[dropcap color=”#008040″ boxed=”yes” boxed_radius=”8px” class=”” id=””]T[/dropcap]he death of Burhan Wani has brought Kashmir back to a 2010-like situation. The political and military efforts of last six years have come to naught. Peace in the valley is fragile and there is not much India can do to bring permanent peace to it. The national institutions are in any case giving their best to Kashmir and nothing more can be done for the state. The level of poverty in valley is very low in comparison to other states, yet the Central Government gives 90 per cent of its support in terms of grant whereas much poorer states like Bihar gets 65 per cent as grant for Central schemes. Kashmir is the best example that insurgency pays.
Kashmir has forgotten its Mahayana Buddhism and Shaiva Siddhanta; Saraswati, goddess of Knowledge, resides there.
Generally, it is assumed that a state with active insurgency will have a dysfunctional economy, poverty, extreme level of unemployment, etc. In spite of a high percentage of unemployment among Kashmir youth, the state is financially extremely well off. The traditional economy of Kashmir remains undisturbed except for few occasions when it faced blockages from Jammu region. It’s true that life in the valley is uncertain but it’s also true that it is not as difficult as it appears from outside. The state economy is mostly dependent on agriculture and cottage / handicraft industry, which is not impacted by the security situation.
Economic stability provides a cushion to all, including separatists and overground workers. Bread-and-butter issues don’t exist for average Kashmiris. One lives and earns where one is born. This provides immense flexibility to the separatists. It’s not desperation which drives people towards militancy; barring few cases of revenge, most insurgents are driven by something which is neither independence nor love for Pakistan.
[dropcap color=”#008040″ boxed=”yes” boxed_radius=”8px” class=”” id=””]K[/dropcap]ashmir is neither a military problem nor a political problem. It’s a civilizational problem, like Pakistan. Kashmir has forgotten its Mahayana Buddhism and Shaiva Siddhanta; Saraswati, goddess of Knowledge, resides there. But the Valley remembers and exalts Kashmiri Sufism and ignores the other great spiritual traditions. The problem of Kashmir is that like Pakistan, even if we agree to their every demand, they will not be satisfied. Strangely, they never reject money and goodwill from us.
However, the Kashmir population is diverse and includes tribals like the Gujjar, Bakarwal and Pahari and non-tribal Shia and Sunni. Political aspirations differ in each ethnic group. The Government of India has not given much credence to the political views of other groups and has been mainly focused on the Sunnis of the valley.
In the last one-and-a-half decades, a multi-layered security grid has been created in the State and security agencies have been successful in bringing down militancy to current levels. But the security grid has not been able to bring it to an end. Why?
The valley-based separatists have seen the limit of civilized military power. Even during the peak of insurgency (1990s) the Indian army has not behaved the way Turkish forces are behaving in Kurd regions of Turkey or the way the Saudi army dealt with protesting Shias in Bahrain. In its operation against Tahreek-e-Taliban Pakistan (TTP), the Pakistan army has used field artillery and levelled towns and villages before moving in. the Indian armed forces have always fought with minimum force (‘with one hand tied behind the back’). The separatists have been exploiting our minimalistic force policy to their benefit.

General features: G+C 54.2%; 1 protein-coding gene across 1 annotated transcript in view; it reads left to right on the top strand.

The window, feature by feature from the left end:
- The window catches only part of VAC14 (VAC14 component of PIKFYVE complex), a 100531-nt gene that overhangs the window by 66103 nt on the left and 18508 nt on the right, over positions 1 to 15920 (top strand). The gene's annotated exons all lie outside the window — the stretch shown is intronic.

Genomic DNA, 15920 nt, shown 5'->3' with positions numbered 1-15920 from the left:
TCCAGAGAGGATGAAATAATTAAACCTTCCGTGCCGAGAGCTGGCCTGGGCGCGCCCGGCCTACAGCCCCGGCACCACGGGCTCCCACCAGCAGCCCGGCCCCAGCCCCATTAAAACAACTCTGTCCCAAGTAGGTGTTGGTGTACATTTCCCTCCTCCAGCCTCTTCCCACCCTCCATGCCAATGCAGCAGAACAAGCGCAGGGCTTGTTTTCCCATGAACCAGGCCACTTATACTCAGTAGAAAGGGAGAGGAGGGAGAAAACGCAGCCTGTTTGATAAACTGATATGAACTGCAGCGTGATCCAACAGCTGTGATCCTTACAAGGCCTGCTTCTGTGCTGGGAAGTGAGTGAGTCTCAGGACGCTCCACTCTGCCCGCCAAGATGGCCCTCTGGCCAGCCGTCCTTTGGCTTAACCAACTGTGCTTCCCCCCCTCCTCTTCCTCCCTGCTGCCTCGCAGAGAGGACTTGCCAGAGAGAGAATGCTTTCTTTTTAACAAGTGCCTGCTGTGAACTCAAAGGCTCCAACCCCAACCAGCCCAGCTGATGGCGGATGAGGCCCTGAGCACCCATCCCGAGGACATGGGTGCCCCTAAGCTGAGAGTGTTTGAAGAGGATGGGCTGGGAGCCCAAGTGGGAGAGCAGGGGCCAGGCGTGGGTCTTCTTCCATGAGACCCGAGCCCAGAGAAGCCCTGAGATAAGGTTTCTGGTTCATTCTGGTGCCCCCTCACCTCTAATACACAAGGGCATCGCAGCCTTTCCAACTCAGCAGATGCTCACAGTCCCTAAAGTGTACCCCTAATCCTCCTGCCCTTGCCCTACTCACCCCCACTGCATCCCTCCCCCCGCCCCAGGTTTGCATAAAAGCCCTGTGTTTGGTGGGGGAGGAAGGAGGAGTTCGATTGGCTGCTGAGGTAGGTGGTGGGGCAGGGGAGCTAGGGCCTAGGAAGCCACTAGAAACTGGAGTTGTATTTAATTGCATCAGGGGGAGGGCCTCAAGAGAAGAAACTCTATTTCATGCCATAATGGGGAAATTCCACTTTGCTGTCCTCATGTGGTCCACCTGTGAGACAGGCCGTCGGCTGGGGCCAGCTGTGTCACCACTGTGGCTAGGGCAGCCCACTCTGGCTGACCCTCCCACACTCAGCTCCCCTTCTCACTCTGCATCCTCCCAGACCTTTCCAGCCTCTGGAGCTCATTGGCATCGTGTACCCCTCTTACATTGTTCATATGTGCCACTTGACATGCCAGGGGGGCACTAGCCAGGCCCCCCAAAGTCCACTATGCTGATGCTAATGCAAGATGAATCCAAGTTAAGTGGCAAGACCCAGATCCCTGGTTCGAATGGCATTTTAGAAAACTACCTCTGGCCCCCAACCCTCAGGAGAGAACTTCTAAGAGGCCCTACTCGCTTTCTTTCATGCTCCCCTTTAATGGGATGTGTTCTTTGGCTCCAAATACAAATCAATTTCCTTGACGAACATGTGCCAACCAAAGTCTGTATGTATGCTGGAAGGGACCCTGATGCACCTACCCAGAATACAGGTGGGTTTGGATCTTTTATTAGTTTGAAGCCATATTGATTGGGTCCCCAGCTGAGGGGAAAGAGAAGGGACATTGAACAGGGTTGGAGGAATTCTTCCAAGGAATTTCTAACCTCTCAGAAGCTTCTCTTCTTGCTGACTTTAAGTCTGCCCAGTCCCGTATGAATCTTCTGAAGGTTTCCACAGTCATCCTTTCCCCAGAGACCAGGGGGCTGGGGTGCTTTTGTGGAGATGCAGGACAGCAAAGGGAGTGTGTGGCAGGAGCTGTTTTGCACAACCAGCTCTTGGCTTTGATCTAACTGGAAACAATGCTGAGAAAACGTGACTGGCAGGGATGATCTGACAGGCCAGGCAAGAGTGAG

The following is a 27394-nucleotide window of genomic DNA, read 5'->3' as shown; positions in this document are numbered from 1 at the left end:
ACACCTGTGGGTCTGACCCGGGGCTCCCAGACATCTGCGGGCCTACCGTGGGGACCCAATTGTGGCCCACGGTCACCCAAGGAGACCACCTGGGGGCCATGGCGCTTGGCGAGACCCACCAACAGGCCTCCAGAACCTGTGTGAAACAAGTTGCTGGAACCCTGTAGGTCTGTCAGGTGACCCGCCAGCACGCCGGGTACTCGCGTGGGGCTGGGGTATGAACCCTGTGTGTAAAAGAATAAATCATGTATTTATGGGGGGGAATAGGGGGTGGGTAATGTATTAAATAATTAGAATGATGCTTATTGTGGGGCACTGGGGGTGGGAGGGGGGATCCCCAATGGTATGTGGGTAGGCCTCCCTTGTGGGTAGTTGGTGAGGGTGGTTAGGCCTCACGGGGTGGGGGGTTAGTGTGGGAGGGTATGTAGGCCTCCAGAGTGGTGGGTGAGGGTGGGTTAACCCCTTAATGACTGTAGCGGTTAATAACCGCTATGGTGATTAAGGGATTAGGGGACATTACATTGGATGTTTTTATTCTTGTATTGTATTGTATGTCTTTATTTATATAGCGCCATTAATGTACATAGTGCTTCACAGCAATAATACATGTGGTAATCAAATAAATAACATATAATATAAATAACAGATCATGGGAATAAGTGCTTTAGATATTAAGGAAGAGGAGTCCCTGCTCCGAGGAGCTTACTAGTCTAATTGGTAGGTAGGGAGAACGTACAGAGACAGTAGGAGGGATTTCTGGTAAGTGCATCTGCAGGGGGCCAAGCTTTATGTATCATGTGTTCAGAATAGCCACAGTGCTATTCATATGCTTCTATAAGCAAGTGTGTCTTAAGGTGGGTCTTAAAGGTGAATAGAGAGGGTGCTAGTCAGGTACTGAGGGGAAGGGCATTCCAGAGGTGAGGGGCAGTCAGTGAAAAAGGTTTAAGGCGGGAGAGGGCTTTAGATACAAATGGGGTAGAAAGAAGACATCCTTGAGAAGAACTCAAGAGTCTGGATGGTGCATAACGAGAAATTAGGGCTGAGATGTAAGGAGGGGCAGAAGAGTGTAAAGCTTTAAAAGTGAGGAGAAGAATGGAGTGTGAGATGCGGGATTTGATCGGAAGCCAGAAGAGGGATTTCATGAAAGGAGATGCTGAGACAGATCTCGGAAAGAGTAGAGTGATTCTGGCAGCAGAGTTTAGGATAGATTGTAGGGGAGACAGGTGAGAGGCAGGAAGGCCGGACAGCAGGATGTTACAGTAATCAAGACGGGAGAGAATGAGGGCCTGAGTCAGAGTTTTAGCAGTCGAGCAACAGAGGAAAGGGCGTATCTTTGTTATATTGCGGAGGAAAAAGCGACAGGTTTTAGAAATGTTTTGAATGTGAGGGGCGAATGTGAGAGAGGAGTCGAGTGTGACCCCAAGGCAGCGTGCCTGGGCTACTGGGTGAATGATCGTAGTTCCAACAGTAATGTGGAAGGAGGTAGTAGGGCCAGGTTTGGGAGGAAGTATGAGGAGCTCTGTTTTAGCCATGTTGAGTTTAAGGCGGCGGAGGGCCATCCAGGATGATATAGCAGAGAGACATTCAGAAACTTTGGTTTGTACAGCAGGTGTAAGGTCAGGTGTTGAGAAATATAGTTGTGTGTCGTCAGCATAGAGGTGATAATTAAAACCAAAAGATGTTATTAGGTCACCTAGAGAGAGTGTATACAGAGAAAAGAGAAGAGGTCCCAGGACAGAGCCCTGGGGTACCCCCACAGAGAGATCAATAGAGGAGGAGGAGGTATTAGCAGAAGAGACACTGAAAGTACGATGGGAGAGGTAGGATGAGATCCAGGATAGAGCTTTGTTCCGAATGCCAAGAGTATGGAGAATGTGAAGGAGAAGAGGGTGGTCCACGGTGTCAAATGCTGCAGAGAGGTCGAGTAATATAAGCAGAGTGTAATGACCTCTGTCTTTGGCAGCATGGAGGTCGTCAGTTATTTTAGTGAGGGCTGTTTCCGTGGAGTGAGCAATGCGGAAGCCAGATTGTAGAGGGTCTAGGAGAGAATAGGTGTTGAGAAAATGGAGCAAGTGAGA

[dropcap color=”#008040″ boxed=”yes” boxed_radius=”8px” class=”” id=””]T[/dropcap]he existing policy on Kashmir needs to end. India can’t pursue a policy which doesn’t have any element of surprise for separatists. We need to shake their comfort zones. The debate on Kashmir needs to be restarted and Kashmir policy freed from military status quo. We need punitive military action for them to respect state power.
The public discourse on Kashmir issue is dominated by retired generals on the electronic media. They view the problem through a military angle alone. It’s time to get more divergent views. The Government need to diversify scholarship on Kashmir and to relook the current status-quoist policy. There is no need to solve the issue in haste. The reality is that separatists have better cards than the Government if both sides come to the table. Every attempt to dialogue with the separatists has failed because they have nothing to lose and are patiently managing the situation. It’s always New Delhi which pulls back from negotiations, losing face and giving moral victory to the separatists.
The Government needs to have a comprehensive look at the whole of Jammu and Kashmir. A detailed study of the political, cultural, economic and administrative issues of every region needs to be carried out by the Ministry of Home Affairs’ Kashmir section. A similar security assessment needs to be done by security agencies.
Only after careful, deliberate and detailed assessment should a new policy be formulated which should have enough flexibility for the agencies to give shocks and surprises to the separatists. It is the Government of India which should call the shots in the valley and not the separatists. Ultimately, it’s the Government of India which supports the anti-nationals in the valley.
The author is a Delhi based independent journalist.